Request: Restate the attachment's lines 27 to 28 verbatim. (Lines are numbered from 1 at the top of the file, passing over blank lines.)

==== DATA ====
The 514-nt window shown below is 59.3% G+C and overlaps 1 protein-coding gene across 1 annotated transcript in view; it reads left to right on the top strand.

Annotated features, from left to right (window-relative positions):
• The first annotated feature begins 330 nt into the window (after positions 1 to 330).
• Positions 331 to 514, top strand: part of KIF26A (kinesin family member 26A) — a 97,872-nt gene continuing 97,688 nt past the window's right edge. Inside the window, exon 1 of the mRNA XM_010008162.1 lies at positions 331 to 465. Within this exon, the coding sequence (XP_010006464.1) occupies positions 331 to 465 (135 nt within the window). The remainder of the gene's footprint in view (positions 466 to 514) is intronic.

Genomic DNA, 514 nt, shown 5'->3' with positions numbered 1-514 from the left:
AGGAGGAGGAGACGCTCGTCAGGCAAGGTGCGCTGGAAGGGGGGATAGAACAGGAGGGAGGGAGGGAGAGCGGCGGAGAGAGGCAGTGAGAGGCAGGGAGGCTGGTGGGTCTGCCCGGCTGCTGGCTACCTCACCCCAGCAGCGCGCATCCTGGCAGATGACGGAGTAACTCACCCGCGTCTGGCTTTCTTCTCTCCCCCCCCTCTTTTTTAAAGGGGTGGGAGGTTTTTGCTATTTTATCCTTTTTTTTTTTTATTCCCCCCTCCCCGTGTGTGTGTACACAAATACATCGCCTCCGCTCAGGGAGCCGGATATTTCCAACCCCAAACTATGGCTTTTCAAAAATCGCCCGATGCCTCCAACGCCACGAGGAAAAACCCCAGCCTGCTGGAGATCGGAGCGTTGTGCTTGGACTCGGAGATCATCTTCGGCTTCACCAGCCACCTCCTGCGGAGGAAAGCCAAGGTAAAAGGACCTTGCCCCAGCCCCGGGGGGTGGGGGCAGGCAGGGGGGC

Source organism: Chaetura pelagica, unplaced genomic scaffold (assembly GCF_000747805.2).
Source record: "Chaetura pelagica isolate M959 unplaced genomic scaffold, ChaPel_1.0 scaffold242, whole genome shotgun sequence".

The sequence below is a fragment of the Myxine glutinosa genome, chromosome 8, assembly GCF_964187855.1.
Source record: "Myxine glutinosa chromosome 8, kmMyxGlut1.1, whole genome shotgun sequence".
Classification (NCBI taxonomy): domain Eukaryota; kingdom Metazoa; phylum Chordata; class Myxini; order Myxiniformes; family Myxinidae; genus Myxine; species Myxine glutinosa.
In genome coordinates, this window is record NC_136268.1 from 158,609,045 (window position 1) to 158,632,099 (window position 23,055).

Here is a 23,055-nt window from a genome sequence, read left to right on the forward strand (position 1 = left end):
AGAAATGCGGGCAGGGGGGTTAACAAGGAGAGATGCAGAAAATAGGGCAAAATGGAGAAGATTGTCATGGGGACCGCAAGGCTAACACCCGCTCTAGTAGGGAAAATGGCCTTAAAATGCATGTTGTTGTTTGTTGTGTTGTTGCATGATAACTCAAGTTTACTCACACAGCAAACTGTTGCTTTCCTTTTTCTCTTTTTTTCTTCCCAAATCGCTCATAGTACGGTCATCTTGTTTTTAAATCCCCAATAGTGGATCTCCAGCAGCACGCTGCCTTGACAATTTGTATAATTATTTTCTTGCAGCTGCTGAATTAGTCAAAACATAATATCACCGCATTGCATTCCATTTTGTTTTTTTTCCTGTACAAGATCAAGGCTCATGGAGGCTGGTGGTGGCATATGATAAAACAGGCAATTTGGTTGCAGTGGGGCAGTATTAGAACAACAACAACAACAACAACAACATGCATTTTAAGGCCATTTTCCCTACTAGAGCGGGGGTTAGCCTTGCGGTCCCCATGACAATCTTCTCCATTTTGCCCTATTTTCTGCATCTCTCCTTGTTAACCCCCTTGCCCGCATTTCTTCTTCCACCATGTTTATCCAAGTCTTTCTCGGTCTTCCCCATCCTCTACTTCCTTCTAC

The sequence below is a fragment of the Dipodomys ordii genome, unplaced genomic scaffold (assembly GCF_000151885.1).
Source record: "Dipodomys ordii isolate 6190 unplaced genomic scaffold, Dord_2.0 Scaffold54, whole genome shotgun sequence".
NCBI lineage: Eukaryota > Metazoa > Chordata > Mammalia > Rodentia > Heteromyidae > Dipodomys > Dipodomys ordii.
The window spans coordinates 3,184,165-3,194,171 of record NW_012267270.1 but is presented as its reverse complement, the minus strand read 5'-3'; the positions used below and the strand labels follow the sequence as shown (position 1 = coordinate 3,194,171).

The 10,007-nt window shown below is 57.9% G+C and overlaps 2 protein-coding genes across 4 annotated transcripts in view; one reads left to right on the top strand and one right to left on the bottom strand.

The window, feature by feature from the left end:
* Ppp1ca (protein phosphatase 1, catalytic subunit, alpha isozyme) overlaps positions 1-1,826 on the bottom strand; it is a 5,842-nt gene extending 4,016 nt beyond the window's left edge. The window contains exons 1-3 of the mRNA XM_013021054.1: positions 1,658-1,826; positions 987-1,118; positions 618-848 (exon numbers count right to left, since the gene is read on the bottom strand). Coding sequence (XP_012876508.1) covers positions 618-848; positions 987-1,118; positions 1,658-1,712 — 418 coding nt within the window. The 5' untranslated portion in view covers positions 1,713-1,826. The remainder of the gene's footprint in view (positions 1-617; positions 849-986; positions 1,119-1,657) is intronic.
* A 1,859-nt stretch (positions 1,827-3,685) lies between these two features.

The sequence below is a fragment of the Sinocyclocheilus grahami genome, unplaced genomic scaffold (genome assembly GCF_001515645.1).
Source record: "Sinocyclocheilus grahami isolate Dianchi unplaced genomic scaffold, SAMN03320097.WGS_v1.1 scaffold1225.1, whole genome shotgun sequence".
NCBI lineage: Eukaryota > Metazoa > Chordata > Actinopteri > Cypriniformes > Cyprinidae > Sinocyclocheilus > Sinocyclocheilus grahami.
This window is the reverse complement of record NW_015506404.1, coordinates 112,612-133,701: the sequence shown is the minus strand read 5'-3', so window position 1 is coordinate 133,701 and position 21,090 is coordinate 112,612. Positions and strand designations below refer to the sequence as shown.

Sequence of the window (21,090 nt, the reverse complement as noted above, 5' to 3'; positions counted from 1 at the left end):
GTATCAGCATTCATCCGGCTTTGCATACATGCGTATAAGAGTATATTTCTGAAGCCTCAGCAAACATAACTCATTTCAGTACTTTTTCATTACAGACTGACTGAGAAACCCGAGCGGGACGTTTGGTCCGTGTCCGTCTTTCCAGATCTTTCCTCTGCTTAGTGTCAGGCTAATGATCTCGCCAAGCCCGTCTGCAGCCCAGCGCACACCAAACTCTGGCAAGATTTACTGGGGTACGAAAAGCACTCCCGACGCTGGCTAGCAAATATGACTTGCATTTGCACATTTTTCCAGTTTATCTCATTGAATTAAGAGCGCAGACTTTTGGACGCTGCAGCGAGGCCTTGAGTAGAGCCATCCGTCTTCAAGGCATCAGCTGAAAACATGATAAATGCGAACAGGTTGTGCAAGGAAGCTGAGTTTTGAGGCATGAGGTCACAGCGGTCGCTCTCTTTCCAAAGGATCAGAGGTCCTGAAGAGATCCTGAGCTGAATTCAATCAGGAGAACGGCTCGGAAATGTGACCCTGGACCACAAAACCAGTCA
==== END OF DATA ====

Sequence of the window (21,090 nt, the reverse complement as noted above, 5' to 3'; positions counted from 1 at the left end):
GTATCAGCATTCATCCGGCTTTGCATACATGCGTATAAGAGTATATTTCTGAAGCCTCAGCAAACATAACTCATTTCAGTACTTTTTCATTACAGACTGACTGAGAAACCCGAGCGGGACGTTTGGTCCGTGTCCGTCTTTCCAGATCTTTCCTCTGCTTAGTGTCAGGCTAATGATCTCGCCAAGCCCGTCTGCAGCCCAGCGCACACCAAACTCTGGCAAGATTTACTGGGGTACGAAAAGCACTCCCGACGCTGGCTAGCAAATATGACTTGCATTTGCACATTTTTCCAGTTTATCTCATTGAATTAAGAGCGCAGACTTTTGGACGCTGCAGCGAGGCCTTGAGTAGAGCCATCCGTCTTCAAGGCATCAGCTGAAAACATGATAAATGCGAACAGGTTGTGCAAGGAAGCTGAGTTTTGAGGCATGAGGTCACAGCGGTCGCTCTCTTTCCAAAGGATCAGAGGTCCTGAAGAGATCCTGAGCTGAATTCAATCAGGAGAACGGCTCGGAAATGTGACCCTGGACCACAAAACCAGTCA